JAXA Collaborates With Toyota; Mission Is Set For The Lunar Surface
A collaboration between JAXA and Toyota is on its way. The officials said on Wednesday that the agency is planning to have a mission on the moon. The plan's mission is to send an astronaut on the lunar surface. Thus, the auto giant is expected to develop a lunar rover for the said mission.
If the mission will push through, it will be Toyota's first full-fledged entry into the space exploration. The carmaker has also previously developed a small robot that has been sent to the International Space Station back in 2013. The robot named Kibiro is the first small robot to speak in the outer space. A spokesperson with JAXA said that We are planning to cooperate with Toyota in an exploration mission to the moon."
Thus, a spokesperson also said that more of the details will be announced by Toyota and JAXA on March 12. This will happen during the symposium hosted by the space agency. Thus, the auto giant is also set to announce a joint project on mobility and a space probe," but the company denied to give more details, according to Phys.org.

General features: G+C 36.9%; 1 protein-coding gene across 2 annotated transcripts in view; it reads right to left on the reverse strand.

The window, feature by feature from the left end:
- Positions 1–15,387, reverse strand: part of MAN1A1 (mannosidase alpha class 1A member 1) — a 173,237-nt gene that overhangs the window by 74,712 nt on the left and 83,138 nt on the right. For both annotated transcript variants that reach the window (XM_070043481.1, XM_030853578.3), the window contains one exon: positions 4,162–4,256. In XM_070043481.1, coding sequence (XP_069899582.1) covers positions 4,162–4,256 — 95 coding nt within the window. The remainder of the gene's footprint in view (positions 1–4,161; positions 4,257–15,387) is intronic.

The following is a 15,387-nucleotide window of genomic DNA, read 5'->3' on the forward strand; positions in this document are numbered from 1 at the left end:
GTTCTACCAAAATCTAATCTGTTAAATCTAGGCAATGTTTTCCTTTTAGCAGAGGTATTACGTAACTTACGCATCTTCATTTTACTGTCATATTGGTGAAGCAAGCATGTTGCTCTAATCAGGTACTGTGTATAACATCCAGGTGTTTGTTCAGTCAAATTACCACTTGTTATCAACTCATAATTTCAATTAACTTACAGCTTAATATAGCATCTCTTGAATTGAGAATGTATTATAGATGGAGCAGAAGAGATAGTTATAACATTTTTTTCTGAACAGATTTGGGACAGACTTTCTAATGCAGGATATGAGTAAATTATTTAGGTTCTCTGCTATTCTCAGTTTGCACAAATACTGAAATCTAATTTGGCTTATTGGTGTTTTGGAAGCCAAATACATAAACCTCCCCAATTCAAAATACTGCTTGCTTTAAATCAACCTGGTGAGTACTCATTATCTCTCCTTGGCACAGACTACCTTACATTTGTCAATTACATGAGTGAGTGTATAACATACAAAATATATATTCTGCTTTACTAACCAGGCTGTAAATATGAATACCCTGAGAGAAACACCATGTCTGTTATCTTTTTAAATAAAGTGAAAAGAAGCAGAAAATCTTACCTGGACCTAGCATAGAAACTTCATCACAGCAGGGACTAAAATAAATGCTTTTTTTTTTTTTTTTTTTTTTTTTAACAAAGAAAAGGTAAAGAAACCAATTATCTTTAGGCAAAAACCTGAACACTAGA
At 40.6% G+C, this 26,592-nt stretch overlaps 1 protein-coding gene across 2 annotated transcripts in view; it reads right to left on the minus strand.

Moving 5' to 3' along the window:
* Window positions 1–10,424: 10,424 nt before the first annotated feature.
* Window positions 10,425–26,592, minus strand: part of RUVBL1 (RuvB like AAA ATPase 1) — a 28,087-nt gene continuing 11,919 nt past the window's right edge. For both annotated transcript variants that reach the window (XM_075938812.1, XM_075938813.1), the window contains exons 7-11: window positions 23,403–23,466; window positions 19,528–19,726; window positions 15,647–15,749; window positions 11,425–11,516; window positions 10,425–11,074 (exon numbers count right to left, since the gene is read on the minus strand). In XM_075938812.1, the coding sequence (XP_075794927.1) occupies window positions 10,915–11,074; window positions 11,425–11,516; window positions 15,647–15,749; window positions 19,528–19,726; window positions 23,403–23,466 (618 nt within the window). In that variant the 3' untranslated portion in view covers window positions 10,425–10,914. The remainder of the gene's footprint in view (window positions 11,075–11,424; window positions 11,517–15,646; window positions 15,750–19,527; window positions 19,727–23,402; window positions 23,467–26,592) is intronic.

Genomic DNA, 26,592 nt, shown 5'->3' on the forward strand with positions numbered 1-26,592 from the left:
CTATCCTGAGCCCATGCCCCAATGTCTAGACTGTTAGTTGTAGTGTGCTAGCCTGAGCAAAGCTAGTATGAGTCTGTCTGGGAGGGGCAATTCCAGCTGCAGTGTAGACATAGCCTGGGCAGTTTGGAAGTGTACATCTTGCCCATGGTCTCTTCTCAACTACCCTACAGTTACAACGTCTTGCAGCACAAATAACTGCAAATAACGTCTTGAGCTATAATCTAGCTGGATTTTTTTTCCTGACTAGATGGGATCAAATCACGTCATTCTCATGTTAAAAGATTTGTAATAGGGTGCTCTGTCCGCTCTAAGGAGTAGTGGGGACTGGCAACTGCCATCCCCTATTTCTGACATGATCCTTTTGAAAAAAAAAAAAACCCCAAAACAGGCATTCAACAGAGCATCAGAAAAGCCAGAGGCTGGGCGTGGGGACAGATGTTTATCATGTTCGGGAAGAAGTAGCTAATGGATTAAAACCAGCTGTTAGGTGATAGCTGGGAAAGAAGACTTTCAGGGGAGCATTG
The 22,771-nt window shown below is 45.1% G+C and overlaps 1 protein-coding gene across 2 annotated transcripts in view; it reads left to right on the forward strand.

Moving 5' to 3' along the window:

Meanwhile, a Japanese probe was sent to collect samples from an asteroid. The travel distance is 300 million kilometers away. It has successfully landed on Friday, February 22. It will then collect clues about the solar system and the origin of life.
According to JAXA, the Huayabusa2 laded briefly on the Ryugu asteroid. It then fired a bullet into the surface to puff up the dust. It collected the samples and blasted back to its holding position. In the control room, a live webcast showed dozens of members from JAXA nervously monitoring the data ahead of the touchdown. After receiving the signal from Hayabusa2 that it has already landed, the staff then stormed in applause. The project manager of Hayabusa2, Yuichi Tsuda, told the reporters, "We made a successful touchdown, including firing a bullet into the Ryugu asteroid. We made the ideal touchdown in the best conditions," according to Express.
As follows, the Hayabusa2 mission manager Makoto Yoshikawa said that the complicated procedure took less time than they were expecting. It also appeared without a hitch. He added that I'm really relieved now. It felt very long until the moment the touchdown happened. The firing of the bullet - the first of 3 planned in this mission - "will lead to a leap, or new discoveries, in planetary science."